In wake of the Canadian Association of University Teachers’ (CAUT) announcement that it has paused the censure it imposed against U of T, many supporters of the censure have expressed both excitement and reservations regardings the organization’s decision.
The censure was lifted after U of T re-offered the position of the director of the Faculty of Law’s International Human Rights Program (IHRP) to Dr. Valentina Azarova, though she declined the offer. The scandal initially erupted in September 2020 when it was alleged that Azarova’s candidacy was terminated after a sitting judge and donor expressed concerns about her work on Israel’s occupation of the Palestinian territories.
Supporters of the CAUT censure noted that, in many ways, U of T’s offer to Azarova feels like a bittersweet victory.
For Samer Muscati, former director of the IHRP, this is because he believes the university still hasn’t taken accountability for what happened. Regardless, he wrote in an email to The Varsity that he believes that the offer to Azarova is an admission by the university administration of its mistake.
In an interview with The Varsity, CAUT President Brenda Austin-Smith stated that she is unsurprised that the university hasn’t held itself accountable for the scandal. She believes the corporatization of universities causes them to be more concerned with reputational damage than integrity.
Vincent Wong, a former IHRP research associate, felt that the offer was “a very shrewd play by University administration,” adding that he was disappointed in the CAUT for not demanding more structural progress.
Some also took issue with the university’s public statements on the importance of confidentiality in the hiring process, which it has emphasized as one of its takeaways from the scandal. Muscati stated in a tweet that U of T’s emphasis on confidentiality diverts attention from other issues the scandal raised, and that it has not taken accountability.
In an analysis of the different contexts in which the university has used the word “confidentiality” throughout the scandal, Faculty of Law Professor Ariel Katz noted that, at times, the word has been used to criticize members of the university for disclosing their concerns regarding the termination of Azarova’s candidacy.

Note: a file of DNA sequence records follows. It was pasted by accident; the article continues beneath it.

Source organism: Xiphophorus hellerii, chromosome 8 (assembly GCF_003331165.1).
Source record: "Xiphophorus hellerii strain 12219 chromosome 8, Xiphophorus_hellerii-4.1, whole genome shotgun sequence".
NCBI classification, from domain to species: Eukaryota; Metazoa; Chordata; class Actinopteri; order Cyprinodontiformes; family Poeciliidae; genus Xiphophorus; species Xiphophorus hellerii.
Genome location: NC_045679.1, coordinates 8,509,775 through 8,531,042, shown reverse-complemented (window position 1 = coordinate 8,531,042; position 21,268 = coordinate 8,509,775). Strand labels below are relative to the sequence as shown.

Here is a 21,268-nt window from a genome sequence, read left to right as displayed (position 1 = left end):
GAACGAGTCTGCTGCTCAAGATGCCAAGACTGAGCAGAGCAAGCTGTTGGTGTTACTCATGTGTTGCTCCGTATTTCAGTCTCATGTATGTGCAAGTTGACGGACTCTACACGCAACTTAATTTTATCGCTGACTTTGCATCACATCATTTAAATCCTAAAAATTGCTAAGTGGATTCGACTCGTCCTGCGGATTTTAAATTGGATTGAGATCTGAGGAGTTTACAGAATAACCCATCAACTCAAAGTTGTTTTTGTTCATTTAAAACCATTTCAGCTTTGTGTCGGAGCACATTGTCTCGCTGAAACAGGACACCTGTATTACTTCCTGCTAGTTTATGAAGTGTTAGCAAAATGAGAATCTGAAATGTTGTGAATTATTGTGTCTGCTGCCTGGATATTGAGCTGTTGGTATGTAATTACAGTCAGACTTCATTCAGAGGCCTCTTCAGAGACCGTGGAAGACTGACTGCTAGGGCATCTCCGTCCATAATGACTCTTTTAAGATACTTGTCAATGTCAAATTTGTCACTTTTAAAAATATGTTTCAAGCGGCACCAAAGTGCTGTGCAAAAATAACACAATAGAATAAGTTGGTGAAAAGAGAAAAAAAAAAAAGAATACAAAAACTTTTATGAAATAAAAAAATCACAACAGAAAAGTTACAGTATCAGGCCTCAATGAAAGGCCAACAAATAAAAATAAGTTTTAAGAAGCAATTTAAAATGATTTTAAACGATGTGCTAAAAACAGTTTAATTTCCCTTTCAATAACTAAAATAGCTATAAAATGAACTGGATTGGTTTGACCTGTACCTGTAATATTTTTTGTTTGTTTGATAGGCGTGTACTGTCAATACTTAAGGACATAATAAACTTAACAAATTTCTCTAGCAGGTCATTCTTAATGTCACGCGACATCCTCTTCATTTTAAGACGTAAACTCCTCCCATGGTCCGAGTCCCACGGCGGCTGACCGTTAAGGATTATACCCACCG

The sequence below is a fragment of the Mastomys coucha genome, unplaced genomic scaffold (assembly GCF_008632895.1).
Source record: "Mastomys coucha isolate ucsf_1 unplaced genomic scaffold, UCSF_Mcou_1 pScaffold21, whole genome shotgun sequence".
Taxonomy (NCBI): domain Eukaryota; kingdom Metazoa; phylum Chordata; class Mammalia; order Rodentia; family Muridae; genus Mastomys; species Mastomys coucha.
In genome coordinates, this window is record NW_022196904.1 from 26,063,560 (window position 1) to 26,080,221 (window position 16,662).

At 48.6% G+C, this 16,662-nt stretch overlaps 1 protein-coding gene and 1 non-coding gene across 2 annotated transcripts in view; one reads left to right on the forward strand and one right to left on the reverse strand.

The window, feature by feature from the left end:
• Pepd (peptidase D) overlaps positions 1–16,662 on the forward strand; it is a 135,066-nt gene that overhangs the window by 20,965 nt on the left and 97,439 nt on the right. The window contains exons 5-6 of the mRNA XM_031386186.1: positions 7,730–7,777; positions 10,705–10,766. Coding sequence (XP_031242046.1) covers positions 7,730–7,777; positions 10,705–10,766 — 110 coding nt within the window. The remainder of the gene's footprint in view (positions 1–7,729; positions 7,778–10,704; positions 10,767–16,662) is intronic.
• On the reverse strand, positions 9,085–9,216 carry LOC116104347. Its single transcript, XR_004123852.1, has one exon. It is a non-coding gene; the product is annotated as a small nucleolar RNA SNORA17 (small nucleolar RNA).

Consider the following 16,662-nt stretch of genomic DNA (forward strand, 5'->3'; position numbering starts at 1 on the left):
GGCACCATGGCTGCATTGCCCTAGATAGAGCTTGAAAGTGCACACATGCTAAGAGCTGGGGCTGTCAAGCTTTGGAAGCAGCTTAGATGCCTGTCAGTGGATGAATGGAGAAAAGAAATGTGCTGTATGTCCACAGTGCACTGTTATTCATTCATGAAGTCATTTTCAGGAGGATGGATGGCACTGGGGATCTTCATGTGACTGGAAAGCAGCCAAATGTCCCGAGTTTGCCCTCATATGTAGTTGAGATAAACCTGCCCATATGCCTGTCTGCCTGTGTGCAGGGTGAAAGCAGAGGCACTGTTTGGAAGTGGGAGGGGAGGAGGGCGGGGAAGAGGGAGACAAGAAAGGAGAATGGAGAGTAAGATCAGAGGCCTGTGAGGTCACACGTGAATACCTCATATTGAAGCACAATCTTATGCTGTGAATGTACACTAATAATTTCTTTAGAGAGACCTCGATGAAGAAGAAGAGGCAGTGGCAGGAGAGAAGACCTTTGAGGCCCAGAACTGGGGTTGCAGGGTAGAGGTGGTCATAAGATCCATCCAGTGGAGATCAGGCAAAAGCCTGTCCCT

Katz concluded that, in this context, “stricter rules may do very little to prevent donors from interfering, and will only reduce accountability and increase the University’s collegiality deficit.”
Similarly, Faculty of Law Professor Denise Réaume wrote in an email to The Varsity that certain measures that the university has taken, like creating an advisory group to review academic freedom terms for clinical positions, remain secretive.
“The University has treated the scandal as an exercise in crisis management rather than an opportunity to open the door to a more collegial form of governance,” Réaume wrote.
Despite these reservations, censure supporters were happy that there were results, and added that the job of activists was not yet done.
Muscati emphasized the need for individuals to hold educational institutions responsible for breaches of academic freedom, but placed the majority of the burden on U of T, which he believes needs to work on rebuilding the IHRP, community trust, and its reputation.
Wong wrote that besides taking accountability for its mistakes, the university should also provide some form of compensation to Azarova for reputational damage and implement important cultural and structural changes to move forward.
According to U of T, besides creating the advisory group, it has also updated its guidelines on donations and required all advancement staff to go through training sessions on appropriate boundaries in donor relations.
The CAUT will vote on whether to terminate its censure against U of T on November 25 and 26. In an interview, Austin-Smith said that the council will be looking for evidence that U of T is moving along a path that will fulfill the CAUT’s expectations regarding policies on academic freedom and donor influence.